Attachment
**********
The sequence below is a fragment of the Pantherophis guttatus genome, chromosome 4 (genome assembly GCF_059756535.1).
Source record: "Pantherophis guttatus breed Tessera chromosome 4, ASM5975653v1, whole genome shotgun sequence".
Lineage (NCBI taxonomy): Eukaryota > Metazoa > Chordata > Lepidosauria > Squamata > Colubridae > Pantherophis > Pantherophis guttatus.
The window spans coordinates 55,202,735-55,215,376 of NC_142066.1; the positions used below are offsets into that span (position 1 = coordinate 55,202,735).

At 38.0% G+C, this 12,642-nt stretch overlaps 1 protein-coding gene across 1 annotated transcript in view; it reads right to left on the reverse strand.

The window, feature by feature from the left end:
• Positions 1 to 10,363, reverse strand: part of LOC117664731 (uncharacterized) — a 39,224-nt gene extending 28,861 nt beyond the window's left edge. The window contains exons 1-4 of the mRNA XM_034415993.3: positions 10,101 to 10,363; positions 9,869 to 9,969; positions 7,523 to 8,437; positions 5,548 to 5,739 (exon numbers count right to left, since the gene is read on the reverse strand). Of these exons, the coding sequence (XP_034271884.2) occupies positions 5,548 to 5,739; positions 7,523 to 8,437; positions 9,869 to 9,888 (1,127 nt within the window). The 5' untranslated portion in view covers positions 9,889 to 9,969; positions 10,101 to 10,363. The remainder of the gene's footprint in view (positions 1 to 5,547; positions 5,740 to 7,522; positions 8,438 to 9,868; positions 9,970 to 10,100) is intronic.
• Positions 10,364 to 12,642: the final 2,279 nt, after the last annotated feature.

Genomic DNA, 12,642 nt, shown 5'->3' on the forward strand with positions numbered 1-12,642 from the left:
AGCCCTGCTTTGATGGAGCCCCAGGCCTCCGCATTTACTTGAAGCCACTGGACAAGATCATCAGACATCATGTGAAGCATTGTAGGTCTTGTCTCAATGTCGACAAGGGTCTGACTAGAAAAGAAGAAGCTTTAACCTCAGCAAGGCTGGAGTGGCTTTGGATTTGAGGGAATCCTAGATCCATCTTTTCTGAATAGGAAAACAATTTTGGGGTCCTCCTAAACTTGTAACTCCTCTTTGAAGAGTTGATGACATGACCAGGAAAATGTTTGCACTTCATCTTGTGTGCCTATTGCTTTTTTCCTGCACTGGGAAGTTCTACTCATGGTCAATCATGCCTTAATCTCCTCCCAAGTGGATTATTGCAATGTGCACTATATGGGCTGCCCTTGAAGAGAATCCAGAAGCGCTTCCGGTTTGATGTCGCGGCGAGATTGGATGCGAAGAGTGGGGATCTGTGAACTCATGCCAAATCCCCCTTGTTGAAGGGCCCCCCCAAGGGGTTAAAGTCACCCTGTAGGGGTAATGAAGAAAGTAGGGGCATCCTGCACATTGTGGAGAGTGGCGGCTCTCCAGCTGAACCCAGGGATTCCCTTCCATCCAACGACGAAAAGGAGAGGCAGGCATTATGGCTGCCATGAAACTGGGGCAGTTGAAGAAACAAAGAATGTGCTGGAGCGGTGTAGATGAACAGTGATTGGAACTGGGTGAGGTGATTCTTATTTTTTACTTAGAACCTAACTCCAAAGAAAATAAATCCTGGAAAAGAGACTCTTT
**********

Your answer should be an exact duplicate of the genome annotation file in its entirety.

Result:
The sequence below is a fragment of the Pantherophis guttatus genome, chromosome 4 (genome assembly GCF_059756535.1).
Source record: "Pantherophis guttatus breed Tessera chromosome 4, ASM5975653v1, whole genome shotgun sequence".
Lineage (NCBI taxonomy): Eukaryota > Metazoa > Chordata > Lepidosauria > Squamata > Colubridae > Pantherophis > Pantherophis guttatus.
The window spans coordinates 55,202,735-55,215,376 of NC_142066.1; the positions used below are offsets into that span (position 1 = coordinate 55,202,735).

At 38.0% G+C, this 12,642-nt stretch overlaps 1 protein-coding gene across 1 annotated transcript in view; it reads right to left on the reverse strand.

The window, feature by feature from the left end:
• Positions 1 to 10,363, reverse strand: part of LOC117664731 (uncharacterized) — a 39,224-nt gene extending 28,861 nt beyond the window's left edge. The window contains exons 1-4 of the mRNA XM_034415993.3: positions 10,101 to 10,363; positions 9,869 to 9,969; positions 7,523 to 8,437; positions 5,548 to 5,739 (exon numbers count right to left, since the gene is read on the reverse strand). Of these exons, the coding sequence (XP_034271884.2) occupies positions 5,548 to 5,739; positions 7,523 to 8,437; positions 9,869 to 9,888 (1,127 nt within the window). The 5' untranslated portion in view covers positions 9,889 to 9,969; positions 10,101 to 10,363. The remainder of the gene's footprint in view (positions 1 to 5,547; positions 5,740 to 7,522; positions 8,438 to 9,868; positions 9,970 to 10,100) is intronic.
• Positions 10,364 to 12,642: the final 2,279 nt, after the last annotated feature.

Genomic DNA, 12,642 nt, shown 5'->3' on the forward strand with positions numbered 1-12,642 from the left:
AGCCCTGCTTTGATGGAGCCCCAGGCCTCCGCATTTACTTGAAGCCACTGGACAAGATCATCAGACATCATGTGAAGCATTGTAGGTCTTGTCTCAATGTCGACAAGGGTCTGACTAGAAAAGAAGAAGCTTTAACCTCAGCAAGGCTGGAGTGGCTTTGGATTTGAGGGAATCCTAGATCCATCTTTTCTGAATAGGAAAACAATTTTGGGGTCCTCCTAAACTTGTAACTCCTCTTTGAAGAGTTGATGACATGACCAGGAAAATGTTTGCACTTCATCTTGTGTGCCTATTGCTTTTTTCCTGCACTGGGAAGTTCTACTCATGGTCAATCATGCCTTAATCTCCTCCCAAGTGGATTATTGCAATGTGCACTATATGGGCTGCCCTTGAAGAGAATCCAGAAGCGCTTCCGGTTTGATGTCGCGGCGAGATTGGATGCGAAGAGTGGGGATCTGTGAACTCATGCCAAATCCCCCTTGTTGAAGGGCCCCCCCAAGGGGTTAAAGTCACCCTGTAGGGGTAATGAAGAAAGTAGGGGCATCCTGCACATTGTGGAGAGTGGCGGCTCTCCAGCTGAACCCAGGGATTCCCTTCCATCCAACGACGAAAAGGAGAGGCAGGCATTATGGCTGCCATGAAACTGGGGCAGTTGAAGAAACAAAGAATGTGCTGGAGCGGTGTAGATGAACAGTGATTGGAACTGGGTGAGGTGATTCTTATTTTTTACTTAGAACCTAACTCCAAAGAAAATAAATCCTGGAAAAGAGACTCTTT